When my wife and I bought our first house three years ago, we understood the responsibilities we were taking on. We knew, from parents and friends, that we’d have to navigate leaking roofs, mice in walls, and home insurance. What we didn’t know was the staggering freedom at the core of home ownership. We’d never understood how powerful it is to know that, so long as you keep making mortgage payments, no one can tell you to leave your home, no one can complain about what you do or don’t do in or with it, or even complain about how you do the things you choose to do. As longtime renters, we’d internalized the insecurity at the heart of the renter-landlord relationship. And, in the time since we first bought our house we’ve seen, indirectly, the downsides of the rental system.
In the past year, several of our friends were forced to move at the whim of the people who owned their homes. Our neighbors across the street moved when their home was sold out from under them, and the new owner started renting the house on Airbnb, even though the city charges a fine for short-term, whole-home rentals. My wife reported the property, but, according to the different cars parked across the street every weekend, it’s still more profitable to rent to tourists than people like our old neighbors.
Another friend a few blocks away, who spent one cold night last winter in our living room since his place had holes in the floor, had to move so his landlord could fix the house’s many problems. Once the house is fixed, he won’t benefit from any of the improvements, because it’s not his house, even though it used to be his home.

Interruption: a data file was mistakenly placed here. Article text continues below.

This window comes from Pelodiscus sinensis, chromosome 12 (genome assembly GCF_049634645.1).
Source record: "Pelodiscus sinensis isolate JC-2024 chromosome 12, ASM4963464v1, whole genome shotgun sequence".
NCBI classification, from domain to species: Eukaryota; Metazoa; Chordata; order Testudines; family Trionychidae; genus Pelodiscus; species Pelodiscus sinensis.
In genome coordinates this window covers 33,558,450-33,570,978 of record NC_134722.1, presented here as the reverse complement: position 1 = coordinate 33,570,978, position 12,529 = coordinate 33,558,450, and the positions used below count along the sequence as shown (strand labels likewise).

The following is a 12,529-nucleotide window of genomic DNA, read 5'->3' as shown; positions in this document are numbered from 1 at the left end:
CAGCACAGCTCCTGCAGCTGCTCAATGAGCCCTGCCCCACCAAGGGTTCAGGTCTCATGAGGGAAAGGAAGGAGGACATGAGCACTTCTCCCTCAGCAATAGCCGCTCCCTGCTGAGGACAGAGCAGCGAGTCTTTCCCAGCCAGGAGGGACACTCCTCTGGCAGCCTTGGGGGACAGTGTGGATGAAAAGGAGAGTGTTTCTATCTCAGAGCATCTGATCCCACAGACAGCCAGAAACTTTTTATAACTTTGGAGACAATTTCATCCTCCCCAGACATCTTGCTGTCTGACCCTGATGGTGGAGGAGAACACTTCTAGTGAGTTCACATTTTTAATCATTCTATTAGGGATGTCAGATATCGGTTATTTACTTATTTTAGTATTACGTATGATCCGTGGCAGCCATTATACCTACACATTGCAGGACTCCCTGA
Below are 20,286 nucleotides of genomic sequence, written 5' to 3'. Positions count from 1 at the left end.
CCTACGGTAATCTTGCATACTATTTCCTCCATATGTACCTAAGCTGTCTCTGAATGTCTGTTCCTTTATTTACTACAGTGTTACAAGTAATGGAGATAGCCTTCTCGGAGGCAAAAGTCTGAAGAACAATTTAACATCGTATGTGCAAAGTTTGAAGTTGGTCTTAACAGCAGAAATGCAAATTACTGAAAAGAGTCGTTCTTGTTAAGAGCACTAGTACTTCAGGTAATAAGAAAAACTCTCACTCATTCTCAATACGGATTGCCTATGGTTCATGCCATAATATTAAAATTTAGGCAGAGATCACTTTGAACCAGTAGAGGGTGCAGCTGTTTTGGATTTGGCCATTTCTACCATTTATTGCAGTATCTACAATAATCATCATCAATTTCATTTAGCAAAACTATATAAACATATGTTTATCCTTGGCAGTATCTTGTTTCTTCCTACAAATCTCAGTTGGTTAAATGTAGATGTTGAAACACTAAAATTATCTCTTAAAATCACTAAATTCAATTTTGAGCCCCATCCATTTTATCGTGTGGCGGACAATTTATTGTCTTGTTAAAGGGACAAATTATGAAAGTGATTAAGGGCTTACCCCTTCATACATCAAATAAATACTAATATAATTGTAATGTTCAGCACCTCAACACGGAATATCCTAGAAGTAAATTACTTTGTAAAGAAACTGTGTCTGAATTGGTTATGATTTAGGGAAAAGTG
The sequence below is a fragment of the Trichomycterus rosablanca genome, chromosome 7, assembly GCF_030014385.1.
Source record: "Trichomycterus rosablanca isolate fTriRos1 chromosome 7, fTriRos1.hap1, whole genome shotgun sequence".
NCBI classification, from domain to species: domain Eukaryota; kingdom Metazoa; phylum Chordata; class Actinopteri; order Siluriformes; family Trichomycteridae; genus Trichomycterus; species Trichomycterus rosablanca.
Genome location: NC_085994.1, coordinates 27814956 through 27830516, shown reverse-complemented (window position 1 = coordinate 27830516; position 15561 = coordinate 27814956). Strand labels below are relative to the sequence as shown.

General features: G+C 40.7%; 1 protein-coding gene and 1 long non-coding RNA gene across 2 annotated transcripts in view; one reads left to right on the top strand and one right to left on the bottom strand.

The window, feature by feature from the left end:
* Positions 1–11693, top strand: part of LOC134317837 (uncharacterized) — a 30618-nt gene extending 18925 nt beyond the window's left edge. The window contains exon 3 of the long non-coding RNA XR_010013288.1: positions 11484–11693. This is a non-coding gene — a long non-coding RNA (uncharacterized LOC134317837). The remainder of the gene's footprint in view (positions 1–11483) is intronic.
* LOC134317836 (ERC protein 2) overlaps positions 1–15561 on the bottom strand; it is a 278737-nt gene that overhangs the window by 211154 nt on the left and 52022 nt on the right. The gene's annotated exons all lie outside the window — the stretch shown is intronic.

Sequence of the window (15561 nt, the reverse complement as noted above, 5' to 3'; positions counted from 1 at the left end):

Maybe these are mundane observations, examples of the day-to-day lives of people around the country and the world, but now I can’t help but wonder how I didn’t see the problems inherent in the system. How strange it is, I think as I sit in a room I own, facing a wall I chose to paint, beneath a window I had to fix myself after I stupidly broke it, that so many people live in homes that aren’t, technically or legally speaking, theirs. The fact that my old neighbors were made to move their entire lives because a couple they didn’t know decided to sell a house they’d never lived in, and another couple, who my friends never met, decided they’d rather rent their newly-acquired house by the weekend rather than the month, never seemed strange to me, because I’d never really been in a position to see the system from the outside.
I know that renter’s rights exist, and assume they’ve come a long way since my ancestors toiled on a feudal lord’s land. I’m not suggesting this system be changed in any particular way, because I’m not that smart, and I don’t know enough about it. And honestly, I’m not even motivated to change the system. But it sucks, and it’s weird, and maybe if enough of us start to pay attention to what’s wrong about it, we’ll find a better way for so many of us to live.